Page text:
Outlaw 140.6

Don’t really know where to begin with this one. I was so not up for this, mentally or physically. I did a lot of events in the run up, big ones, but I think part of the problem was being quite ill and still running the Brutal Midnight Mountain Marathon 4 weeks before hand.  What is a tough race anyway was made all the more challenging by being unwell. I dug myself into a hole that night that I couldn’t pull myself out of in time for The Outlaw. Although now in print that does sound like a big bag of excuses for what was essentially just me being weak out on the Outlaw course and folding like origami when it got tough.

I was unfit, tired and nervous. I made the right noises before the event to try to convince myself all was good but I was actually quite worried.  Any iron distance event is tough and is not to be taken lightly. I thought of pulling out, especially when the best summer I can remember in a long time was evaporating for a windy, rainy, thunderstormy (Is that a word? I think not.) weekend.

Anyway, we travelled up on Friday, got registered and settled in the hotel, Outlaw organisation is quite slick and up there with any IM event I have done, bike racking etc. was also very straightforward and I was all set logistically. We received news that there may be no swim if lightning was striking come race time, and that due to the wind the swim would definitely be three shorter laps rather than the long out and back. All this info was given to us during the briefing where the gazebo was trying to lift out of the ground at the back end. I resigned myself to just getting around at this point. Big mistake. I’d just given my weak mental state an ‘off the hook card’ for tomorrow.

Usual race morning stupid o’clock alarm and off to the race site, it was wet, bastard freezing and I was wearing flip flops. Good move genius! My feet were like icicles! Time went surprisingly quick and I lined up in the middle of the 1hour to 1hour 10 pen. The water was warm, probably too warm for a wetsuit and may have been problematic if we weren’t getting out twice mid swim. It was also quite smelly. I was uncomfortable already. The horn sounded and OH MY FUCKING GOD!!! I have never been in a swim like it, absolute carnage from the off, arms and legs everywhere. It was just people soup, I had to keep a lid on it a few times and I consider myself a confident open water swimmer. There were people heading over to the bank within 100 meters, one guy even stood up near the edge and started wading! I kept saying to myself, “Stay calm it will clear, stay calm it will clear, stay calm it will clear, FOR FUCKS SAKE WHEN IS IT GOING TO CLEAR!” I must have done the Tarzan stroke for 200 of the first 400 metres. I got to the first turn buoy and it was still mental, a guy rolled on his back so I stopped and asked if he was ok, he said “fuck this”. Tug boat style I pulled him sideward on his back out of the crowd towards the canoes and then got my head down. It began to clear a bit but then as I came to finish the first loop it got sketchy again. It was like some weird neoprene clad cross between water polo and a Wild West bar brawl.  I had drank a shit tonne of filthy water in the biff so had a cup of coke on the way around the Aussie exit, I looked at the watch, 23 minutes, got in for lap two in slightly clearer water and got on with it. Less traffic now for the last two laps and I had some more coke at the end of the second lap and finished in 1Hr 09minutes. So consistent pace for the three laps, which was good, but already 7 minutes behind my best.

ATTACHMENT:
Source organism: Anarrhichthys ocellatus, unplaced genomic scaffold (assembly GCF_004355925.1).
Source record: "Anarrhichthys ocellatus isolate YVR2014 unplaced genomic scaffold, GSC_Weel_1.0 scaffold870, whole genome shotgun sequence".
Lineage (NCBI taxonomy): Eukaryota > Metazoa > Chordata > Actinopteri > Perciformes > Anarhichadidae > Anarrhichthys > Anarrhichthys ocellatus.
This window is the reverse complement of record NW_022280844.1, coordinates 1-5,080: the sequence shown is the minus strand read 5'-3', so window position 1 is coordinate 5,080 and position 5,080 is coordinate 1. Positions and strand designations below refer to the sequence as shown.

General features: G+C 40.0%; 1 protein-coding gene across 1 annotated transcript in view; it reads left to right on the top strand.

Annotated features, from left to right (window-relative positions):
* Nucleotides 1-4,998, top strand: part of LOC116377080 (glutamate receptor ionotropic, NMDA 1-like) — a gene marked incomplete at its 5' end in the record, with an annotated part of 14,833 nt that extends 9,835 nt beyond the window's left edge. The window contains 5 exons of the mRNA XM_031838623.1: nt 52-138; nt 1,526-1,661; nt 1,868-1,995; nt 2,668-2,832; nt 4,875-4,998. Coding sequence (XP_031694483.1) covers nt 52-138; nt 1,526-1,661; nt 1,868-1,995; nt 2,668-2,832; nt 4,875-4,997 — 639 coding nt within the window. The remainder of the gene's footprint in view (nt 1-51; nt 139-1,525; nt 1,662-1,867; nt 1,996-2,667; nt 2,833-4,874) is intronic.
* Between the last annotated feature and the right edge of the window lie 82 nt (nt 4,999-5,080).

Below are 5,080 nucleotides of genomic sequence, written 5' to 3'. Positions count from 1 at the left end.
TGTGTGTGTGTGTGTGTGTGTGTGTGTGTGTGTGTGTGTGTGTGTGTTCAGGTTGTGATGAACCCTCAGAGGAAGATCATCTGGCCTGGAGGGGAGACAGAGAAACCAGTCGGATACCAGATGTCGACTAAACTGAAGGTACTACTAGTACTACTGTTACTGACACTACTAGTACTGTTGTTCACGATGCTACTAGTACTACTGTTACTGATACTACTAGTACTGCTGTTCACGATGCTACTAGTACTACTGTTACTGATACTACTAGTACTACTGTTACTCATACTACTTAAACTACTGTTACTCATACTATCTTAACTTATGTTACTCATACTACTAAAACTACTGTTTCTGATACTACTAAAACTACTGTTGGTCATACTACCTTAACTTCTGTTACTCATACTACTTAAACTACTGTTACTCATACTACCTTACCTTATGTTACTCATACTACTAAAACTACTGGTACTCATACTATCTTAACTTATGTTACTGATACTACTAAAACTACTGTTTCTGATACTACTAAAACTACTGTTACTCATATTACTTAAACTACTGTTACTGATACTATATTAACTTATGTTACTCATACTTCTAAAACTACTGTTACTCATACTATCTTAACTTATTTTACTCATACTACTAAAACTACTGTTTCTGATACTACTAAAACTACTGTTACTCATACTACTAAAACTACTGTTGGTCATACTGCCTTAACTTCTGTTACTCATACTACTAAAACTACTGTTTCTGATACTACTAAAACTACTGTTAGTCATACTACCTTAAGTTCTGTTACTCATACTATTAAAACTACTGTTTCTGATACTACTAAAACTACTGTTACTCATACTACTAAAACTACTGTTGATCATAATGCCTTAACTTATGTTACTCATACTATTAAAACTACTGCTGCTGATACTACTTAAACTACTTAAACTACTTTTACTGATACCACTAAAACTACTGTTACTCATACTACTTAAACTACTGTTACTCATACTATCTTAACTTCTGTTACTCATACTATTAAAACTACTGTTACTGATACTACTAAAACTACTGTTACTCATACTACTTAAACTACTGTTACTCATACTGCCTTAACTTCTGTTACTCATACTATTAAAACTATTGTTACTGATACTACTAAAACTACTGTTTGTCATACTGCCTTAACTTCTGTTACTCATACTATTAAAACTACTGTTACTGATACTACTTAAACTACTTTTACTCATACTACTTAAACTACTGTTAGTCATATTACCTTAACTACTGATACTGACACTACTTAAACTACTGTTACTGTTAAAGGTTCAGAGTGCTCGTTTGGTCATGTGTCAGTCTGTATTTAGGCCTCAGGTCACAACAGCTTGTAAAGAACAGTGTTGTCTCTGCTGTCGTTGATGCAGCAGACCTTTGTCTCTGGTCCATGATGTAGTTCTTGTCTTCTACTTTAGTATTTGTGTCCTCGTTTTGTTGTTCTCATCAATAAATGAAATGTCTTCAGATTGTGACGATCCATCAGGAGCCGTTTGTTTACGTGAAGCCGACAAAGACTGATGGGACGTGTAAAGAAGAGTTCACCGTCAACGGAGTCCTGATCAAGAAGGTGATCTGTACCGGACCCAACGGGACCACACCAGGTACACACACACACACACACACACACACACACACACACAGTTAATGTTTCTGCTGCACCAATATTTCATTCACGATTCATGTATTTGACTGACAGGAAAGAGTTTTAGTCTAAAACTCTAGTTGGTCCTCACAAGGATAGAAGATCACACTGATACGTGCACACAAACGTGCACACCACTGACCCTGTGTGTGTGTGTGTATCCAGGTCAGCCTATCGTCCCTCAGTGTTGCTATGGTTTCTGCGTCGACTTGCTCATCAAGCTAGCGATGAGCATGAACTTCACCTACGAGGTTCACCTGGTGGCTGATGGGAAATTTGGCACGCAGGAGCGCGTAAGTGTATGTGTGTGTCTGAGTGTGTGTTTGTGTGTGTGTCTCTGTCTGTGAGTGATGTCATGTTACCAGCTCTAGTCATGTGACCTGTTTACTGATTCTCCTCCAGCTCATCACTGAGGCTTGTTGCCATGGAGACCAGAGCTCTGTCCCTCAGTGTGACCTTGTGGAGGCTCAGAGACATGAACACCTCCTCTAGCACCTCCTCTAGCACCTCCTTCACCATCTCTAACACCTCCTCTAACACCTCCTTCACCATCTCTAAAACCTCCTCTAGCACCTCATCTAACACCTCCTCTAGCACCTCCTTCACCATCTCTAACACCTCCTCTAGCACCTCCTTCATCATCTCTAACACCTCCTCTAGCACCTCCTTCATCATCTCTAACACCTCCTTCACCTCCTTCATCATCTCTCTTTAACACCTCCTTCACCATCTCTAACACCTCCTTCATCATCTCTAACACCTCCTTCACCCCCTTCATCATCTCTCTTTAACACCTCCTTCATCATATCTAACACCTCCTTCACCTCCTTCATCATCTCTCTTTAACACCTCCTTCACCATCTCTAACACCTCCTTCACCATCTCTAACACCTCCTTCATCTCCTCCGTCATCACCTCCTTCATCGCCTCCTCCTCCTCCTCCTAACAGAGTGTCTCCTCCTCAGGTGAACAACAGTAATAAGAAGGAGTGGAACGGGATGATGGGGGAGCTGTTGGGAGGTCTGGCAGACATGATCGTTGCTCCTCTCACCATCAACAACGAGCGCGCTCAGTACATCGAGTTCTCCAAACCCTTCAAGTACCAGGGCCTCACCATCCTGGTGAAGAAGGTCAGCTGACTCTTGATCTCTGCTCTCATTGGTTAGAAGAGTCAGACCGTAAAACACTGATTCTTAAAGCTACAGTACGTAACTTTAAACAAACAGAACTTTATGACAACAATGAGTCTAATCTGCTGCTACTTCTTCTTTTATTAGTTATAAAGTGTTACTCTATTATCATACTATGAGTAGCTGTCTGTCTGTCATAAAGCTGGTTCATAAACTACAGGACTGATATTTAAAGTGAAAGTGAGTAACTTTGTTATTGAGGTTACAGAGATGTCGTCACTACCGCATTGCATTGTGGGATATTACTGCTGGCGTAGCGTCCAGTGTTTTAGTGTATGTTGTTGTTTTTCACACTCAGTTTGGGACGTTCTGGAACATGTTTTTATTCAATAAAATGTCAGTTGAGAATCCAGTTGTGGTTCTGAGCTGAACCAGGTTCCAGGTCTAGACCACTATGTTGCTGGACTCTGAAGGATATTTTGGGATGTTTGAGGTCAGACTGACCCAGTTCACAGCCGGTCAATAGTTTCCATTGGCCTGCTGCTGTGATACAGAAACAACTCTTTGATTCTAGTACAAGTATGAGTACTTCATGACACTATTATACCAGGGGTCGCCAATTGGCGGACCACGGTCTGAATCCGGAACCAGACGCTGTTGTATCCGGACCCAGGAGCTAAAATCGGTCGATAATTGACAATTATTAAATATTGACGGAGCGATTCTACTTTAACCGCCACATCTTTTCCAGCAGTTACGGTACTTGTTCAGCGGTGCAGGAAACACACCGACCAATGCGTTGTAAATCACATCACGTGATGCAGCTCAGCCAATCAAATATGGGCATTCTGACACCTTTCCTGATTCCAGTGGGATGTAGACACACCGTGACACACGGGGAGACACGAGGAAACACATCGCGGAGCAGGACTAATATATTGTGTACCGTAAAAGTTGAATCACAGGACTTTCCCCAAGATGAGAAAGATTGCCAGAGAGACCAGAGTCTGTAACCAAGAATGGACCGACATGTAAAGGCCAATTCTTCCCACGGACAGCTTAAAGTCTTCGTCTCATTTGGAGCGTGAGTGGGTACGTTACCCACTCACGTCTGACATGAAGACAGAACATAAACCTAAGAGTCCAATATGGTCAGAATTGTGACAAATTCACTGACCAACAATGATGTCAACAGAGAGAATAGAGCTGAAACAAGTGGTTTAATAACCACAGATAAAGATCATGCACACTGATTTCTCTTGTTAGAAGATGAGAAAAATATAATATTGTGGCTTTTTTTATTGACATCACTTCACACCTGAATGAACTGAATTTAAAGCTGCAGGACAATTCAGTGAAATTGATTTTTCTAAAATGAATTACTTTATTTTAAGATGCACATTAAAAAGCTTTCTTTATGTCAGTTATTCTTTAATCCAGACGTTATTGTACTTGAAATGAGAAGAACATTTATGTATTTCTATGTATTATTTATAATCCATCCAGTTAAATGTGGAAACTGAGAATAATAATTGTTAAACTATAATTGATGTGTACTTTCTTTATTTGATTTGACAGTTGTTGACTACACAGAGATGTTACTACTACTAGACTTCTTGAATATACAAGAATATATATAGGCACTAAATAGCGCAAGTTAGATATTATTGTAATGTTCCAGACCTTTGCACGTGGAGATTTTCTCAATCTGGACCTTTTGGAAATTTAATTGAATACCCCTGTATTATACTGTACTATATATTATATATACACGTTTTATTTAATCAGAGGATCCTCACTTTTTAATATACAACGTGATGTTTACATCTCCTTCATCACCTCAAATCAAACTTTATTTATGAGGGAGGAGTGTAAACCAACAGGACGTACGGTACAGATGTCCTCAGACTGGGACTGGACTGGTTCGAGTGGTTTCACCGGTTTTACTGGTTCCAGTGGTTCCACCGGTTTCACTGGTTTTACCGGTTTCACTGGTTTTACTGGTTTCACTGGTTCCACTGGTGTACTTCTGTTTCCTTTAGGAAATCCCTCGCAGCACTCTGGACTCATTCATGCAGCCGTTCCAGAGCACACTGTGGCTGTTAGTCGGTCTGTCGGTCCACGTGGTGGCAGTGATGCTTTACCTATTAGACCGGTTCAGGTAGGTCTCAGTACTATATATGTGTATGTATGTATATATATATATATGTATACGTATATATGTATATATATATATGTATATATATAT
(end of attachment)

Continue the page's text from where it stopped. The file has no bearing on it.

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Photo Jon Hendley